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Gravity due to a uniform ring of mass

  1. Apr 21, 2016 #1
    1. The problem statement, all variables and given/known data
    Several planets (Jupiter, Saturn, Uranus) are encircled by rings, perhaps composed of material that failed to form a satellite. In addition, many galaxies contain ring-like structures. Consider a homogeneous thin ring of mass 2.1 x 1022 kg and outer radius 4.3 x 108 m (the figure). (a) What gravitational attraction does it exert on a particle of mass 76 kg located on the ring's central axis a distance 4.5 x 108 m from the ring center? (b) Suppose that, starting at that point, the particle falls from rest as a result of the attraction of the ring of matter. What is the speed with which it passes through the center of the ring?

    2. Relevant equations
    Kepler's 3rd Law: T^2=(4*π^2/GM)*R^3
    F=GmM/R^2

    3. The attempt at a solution
    I haven't really been able to attempt this question, I have absolutely no idea how to establish a relation between the mass on the axis and the ring. Please enlighten me with your genius ideas!
     

    Attached Files:

  2. jcsd
  3. Apr 22, 2016 #2

    gneill

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    The problem should remind you of the similar one involving electric force: a ring of charge acting on a point charge along the axis of the ring.
     
  4. Apr 22, 2016 #3
    I haven't previously studied electric force, I'm not sure what you meant.
     
  5. Apr 22, 2016 #4

    haruspex

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    1. In what direction will the force from the whole ring be?
    2. Consider a small segment of the ring, length rdθ, say. What force does it exert at the given point on the axis? What component of that acts in the direction in (1)?
     
  6. Apr 22, 2016 #5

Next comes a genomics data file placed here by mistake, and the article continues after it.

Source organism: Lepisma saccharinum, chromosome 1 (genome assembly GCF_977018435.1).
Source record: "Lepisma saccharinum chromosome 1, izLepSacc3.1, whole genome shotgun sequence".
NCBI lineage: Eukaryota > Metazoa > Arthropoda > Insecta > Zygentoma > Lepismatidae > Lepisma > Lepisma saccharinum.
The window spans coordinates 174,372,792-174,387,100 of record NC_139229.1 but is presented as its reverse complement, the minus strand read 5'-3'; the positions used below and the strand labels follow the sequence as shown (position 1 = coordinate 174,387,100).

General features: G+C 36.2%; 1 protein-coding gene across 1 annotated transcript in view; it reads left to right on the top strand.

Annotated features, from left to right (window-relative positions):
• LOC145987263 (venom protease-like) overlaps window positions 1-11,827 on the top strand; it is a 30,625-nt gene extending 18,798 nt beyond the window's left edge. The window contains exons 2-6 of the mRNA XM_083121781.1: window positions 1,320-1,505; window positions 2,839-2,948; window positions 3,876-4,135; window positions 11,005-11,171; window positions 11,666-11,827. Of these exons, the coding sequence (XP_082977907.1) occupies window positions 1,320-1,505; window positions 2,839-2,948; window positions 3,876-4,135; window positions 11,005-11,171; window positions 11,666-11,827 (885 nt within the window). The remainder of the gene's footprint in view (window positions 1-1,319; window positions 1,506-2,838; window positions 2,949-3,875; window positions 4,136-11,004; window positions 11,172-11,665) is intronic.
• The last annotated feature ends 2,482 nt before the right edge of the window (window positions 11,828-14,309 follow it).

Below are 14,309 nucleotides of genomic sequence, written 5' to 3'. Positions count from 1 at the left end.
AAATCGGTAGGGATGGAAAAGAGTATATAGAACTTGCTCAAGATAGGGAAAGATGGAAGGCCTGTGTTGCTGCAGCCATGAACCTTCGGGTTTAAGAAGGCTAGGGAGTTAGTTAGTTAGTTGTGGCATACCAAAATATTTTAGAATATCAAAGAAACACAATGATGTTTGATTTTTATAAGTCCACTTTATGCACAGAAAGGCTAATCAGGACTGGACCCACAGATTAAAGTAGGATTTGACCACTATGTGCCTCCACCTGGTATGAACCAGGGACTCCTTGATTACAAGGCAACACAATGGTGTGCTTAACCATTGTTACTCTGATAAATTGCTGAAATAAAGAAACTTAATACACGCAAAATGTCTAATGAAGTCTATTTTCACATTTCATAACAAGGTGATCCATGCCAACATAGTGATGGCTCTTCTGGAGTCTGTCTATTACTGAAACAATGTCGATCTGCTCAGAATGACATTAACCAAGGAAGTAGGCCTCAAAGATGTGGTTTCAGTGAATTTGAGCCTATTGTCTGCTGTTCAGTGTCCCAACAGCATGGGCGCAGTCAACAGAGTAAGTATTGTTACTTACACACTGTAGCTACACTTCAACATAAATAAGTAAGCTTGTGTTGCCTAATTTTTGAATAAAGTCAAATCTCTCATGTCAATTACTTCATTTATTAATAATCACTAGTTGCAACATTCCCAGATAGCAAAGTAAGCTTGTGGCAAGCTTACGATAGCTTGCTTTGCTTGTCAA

gneill

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    Mentor's note:
    Please note that the the thread title has been changed to: Gravity due to a uniform ring of mass.

    The original title, "Challenging planetary problem", was too vague and non-descriptive of the actual problem.
     
  7. Apr 22, 2016 #6
    I'm guessing for 1) the force would be towards the centre, and 2) I don't see how r*dθ would exert a force, pls instruct me on how to analyse this system, thanks
     
  8. Apr 22, 2016 #7
    Okay I'll be more specific next time
     
  9. Apr 22, 2016 #8

    haruspex

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    The ring as a whole has a given mass M, so it has a mass per unit length density. If the ring has radius r, and a small piece of it subtends angle dθ at the centre of the ring then it has a mass (rdθ)M/(2πr). That will exert a gravitational force on the particle.
     
    Last edited: Apr 22, 2016
  10. Apr 22, 2016 #9
    I am starting to understand. Is this related to Kepler's Second Law? I will need to go thru the textbook again if it is
     
  11. Apr 22, 2016 #10

    haruspex

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    No, it's Newton's law of gravitation, which you quoted up front. What is the gravitational attraction between the particle and the small element of the ring?
     
  12. Apr 22, 2016 #11
    Right, F=GMm/R^2
    where m=(rdθ)M/(πr2)
     
  13. Apr 22, 2016 #12

    haruspex

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    I made an error in my post #8, which you have blindly copied. Trust no-one!
    Also, be careful with the M's - you have them mixed up. I suggest fixing on M for the mass of the ring and m for the mass of the particle.
     
  14. Apr 23, 2016 #13
    I have managed to got the correct answer for this question, thank you very much for the help!!
     
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